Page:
Bild reported that in 2009, Lubitz underwent psychiatric treatment for 18 months for a "serious depressive episode" . . . "around the same time he took six months off from flight training." Lubitz was deemed "not suitable for flying" by the Phoenix, Ariz., flight school operated by Germanwings' parent company Lufthansa, according to documents obtained by the paper. His depression forced him to retake flying classes and get "special regular medical examinations." Former classmates said he took time off for "burnout syndrome" or depression, according to Der Spiegel.
Lufthansa CEO Carsten Spohr told reporters Thursday that Lubitz took leave in 2009, and the following day it was revealed that Lubitz was keeping a medical condition extremely secret, even tearing up a doctor's note saying he was unfit to fly on the day the plane crashed in the Alps.
|Andreas Lubitz ran this marathon in 2009.|
It is possible that Lubitz ran that 2009 race before undergoing psychiatric treatment, but I'm betting that he ran it as PART of his treatment program, a wellness act and something positive to focus on. By all accounts, it seems like a wonderful event for healing. I believe that running became a key element in his own treatment plan, whether that was self-prescribed or by someone else. That someone else could have been his father, telling him how things will be done.
Here are the results for Andreas and his father Günter, almost identical. So you can picture them running the race mostly together, and you also can spot an early trend in the son's running:
Only 21 and with a stellar time of 3:54:41 in your first marathon, and especially if there is a strong coaching influence in your own household, your natural inclination probably is to want to see how fast you can really get in that marathon. You want to be worldly and travel. Theoretically you would want to see if you could become a Boston Marathon qualifier.
But Andreas Lubitz never entered another marathon that I could find. He settled on the half, a steady diet of them. He looked forward to them. They were just right for him. He did not have the mental tenacity that it took to go after a BQ or to blast through a wall again in pursuit of the 26.2 mile finish line. In 2013, Lubitz ran Mittelrhein again, but this time he chose to run the half rather than the marathon. His time was 1:41:49, a 7:46 pace.
In 2007, Andreas Lubitz had come 72nd out of 780 participants in a 10-kilometer New Year’s week run in Montabaur, racing alongside Günter. So Lubitz had kept running, extended his distance, and he had become a marathon runner. Then he never ran a marathon again. They made the Frankfurt Half their tradition. The son was bib 4408 and the father was 4409 in the one I pulled the race pic from. They are great races, complete with a stadium finish followed by beer provided to runners. His first one he ran with his father, Gunter, and the younger Lubitz wore big 4408 and finished an impressive 1:34:38. Click here to see the PDF of the overall results.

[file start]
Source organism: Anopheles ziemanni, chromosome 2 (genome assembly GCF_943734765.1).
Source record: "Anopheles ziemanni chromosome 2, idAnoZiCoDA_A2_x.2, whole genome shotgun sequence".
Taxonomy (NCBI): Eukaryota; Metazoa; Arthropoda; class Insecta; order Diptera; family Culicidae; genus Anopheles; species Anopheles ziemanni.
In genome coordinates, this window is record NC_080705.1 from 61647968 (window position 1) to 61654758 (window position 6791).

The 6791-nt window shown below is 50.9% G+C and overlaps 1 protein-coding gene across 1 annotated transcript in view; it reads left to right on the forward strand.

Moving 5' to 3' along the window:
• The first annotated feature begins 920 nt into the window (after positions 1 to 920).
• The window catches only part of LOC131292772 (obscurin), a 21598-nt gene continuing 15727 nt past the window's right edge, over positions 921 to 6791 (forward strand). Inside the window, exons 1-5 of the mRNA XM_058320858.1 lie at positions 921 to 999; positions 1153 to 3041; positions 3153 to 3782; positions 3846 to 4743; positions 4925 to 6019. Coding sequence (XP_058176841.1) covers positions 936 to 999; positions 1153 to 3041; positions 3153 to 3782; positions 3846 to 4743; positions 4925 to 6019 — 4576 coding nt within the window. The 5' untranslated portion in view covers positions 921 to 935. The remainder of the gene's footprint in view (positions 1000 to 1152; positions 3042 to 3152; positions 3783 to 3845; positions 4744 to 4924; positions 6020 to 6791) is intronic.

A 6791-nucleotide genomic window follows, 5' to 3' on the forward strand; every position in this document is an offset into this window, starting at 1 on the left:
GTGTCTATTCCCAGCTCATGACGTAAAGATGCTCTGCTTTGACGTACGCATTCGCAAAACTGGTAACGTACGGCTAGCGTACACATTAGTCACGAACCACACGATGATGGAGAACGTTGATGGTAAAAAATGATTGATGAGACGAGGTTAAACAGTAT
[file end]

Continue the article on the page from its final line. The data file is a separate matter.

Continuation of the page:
This Capital Bay article showed the following picture and captioned it as a "2013 half-marathon." That is another inaccuracy. This was taken on Sept. 13, 2009, at the Airportrun at Hamburg in northern Germany. In any case, this is the only warm-weather running pic of him I have seen:
He has a running watch on the left wrist, but I was curious about what is on his right wrist. How many guys wear tennis bracelets on their other wrist while they run? Just curious.
I am having trouble discerning his 2014 results. The most recent event listed on his Athlinks page was the B2Berlin 2014, and if you search for that event, you'll find an Andreas Lubitz who was running for Skandia Insurance Management Service. The pace is far slower than Lubitz was running, so I clicked on the video link there and looked for bib #11314. As you can see below, that clearly is not the co-pilot. In fact, it might be the 86K mountain biker I was looking for. So I think we can safely say that Lubitz the co-pilot did not run the B2Berlin 2014 race.
There is a 2014 B2 Run Dusseldorf 6.6K listen on the Athlinks page, and it is plausible that he was a relay runner in that event. But again looking at the results, I find that unlikely. I see no clear evidence that he finished any race in 2014, or at least none reported on Athlinks. I have to add that I typically do not look at Athlinks, so it is safe to say he could have run an event elsewhere. I will defer to other runners out there for possible clarification on what happened to him in 2014.
If you have further record of Lubitz' races, or knew him as a runner, please leave your comments here as we try to help investigators piece together this situation, focusing here on his running and what it might have meant to his history of personal wellness or lack thereof. I find it incredibly incongruous that someone with Lubitz's running talents and interests would balance that with what we are seeing to be an apparent deep mental issue. Good runners tend to be driven, ambitious, goal-oriented, treating their bodies like temples, living life with passion, all about self-improvement. Something is missing so badly here based on his running profile and what we are seeing in the news.
What do you think?